Sport

Terraces of Hope

From the terraces of the League of Ireland to Bundesliga cauldrons, progressive football fans have delivered the message that refugees are welcome and xenophobia is not, reports Francis Donohoe.

“All Tribes Welcome Here” read the banner that flew at Eamonn Deacy Park in Galway for the Galway United vs St. Patrick’s Athletic EA Cup Final in September. It was an international message with a peculiarly Galwegian twist – welcoming those fleeing conflictto the ‘city of the tribes’.

As Galway United fan and anti-racism activist, Joseph Loughnane explained: “‘All Tribes Welcome Here’ was our message, tying in a principled anti-racism message with a reference to Galway’s historic character. Combining the support of your local team with using it as a platform to share ideas is essential in a sport where messages of hate and conservatism are often thrust upon us by certain sections of football fans.”

In Ireland, Bohemian FC supporters have been the most vocal and visual, in welcoming refugees, which is perhaps unsurprising, as the north Dublin club is situated in an area with the highest concentration of migrant workers and other non-Irish nationals in the city.

In September, the Bohemian Ultras group, the Notorious Boo Boys (NBB), unveiled an impressive flag and banner display featuring the ‘Refugees Welcome’ message at the club’s home game against Longford Town. Earlier that month the club had unveiled a large mural on the walls of its Dalymount ground with the same message.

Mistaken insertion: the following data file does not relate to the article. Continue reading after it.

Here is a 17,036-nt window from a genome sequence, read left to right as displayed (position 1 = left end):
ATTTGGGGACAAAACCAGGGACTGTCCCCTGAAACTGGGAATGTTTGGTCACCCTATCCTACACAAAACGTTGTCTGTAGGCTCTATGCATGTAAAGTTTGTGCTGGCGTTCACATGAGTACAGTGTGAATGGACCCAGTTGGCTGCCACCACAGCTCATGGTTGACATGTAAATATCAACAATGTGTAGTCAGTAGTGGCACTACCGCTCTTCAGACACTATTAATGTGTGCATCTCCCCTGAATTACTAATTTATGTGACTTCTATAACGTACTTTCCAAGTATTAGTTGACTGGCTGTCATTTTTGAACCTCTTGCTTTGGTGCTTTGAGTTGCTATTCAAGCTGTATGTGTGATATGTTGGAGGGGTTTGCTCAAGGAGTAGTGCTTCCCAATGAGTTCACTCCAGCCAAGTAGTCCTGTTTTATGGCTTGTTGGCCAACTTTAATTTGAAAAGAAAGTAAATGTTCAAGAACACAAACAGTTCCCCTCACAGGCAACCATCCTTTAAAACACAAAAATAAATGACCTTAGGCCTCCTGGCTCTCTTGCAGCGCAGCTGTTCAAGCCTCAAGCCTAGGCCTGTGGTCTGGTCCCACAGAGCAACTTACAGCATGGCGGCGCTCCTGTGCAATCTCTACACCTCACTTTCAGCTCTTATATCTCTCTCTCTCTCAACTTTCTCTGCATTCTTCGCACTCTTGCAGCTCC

Most impressive was the NBB’s flare and banner display on the Ha’penny Bridge in the centre of Dublin at 1.00 a.m. on 5th September, just hours before their club would play its bitter cross-city rivals Shamrock Rovers.

Other clubs fans have also shown their support for refugees. ‘Refugees Welcome’ banners have been unveiled by supporters of Derry City and Sligo Rovers at games during 2015.

Across Europe, the banners have been seen at major games in most football leagues. Indeed, some fans have over a decade of commitment to the cause of welcoming people fleeing conflict zones.

Since 2004, Ultras of the German second division team, St Pauli, based in the port city of Hamburg, long a major destination for migrants, have been visiting refugee camps around the city, bringing clothes, food and lawyers to help with often complex asylum applications. It is at this club’s games that in recent years the distinctive ‘Refugees Welcome’ slogan and accompanying symbol of a running family first began to make regular appearances.

Support for the campaign has also come from prominent figures in the international footballing world including Manchester United and France legend Eric Cantona. In late September he said on French radio that he intended to provide accommodation to a Syrian family fleeing the conflict in one of his properties.

Cantona said his own family history made him particularly aware of the plight of refugees. “My maternal grandparents were Spanish Republicans who fled Franco by crossing the Pyrenees on foot. That being our story, it certainly played a role,” he said.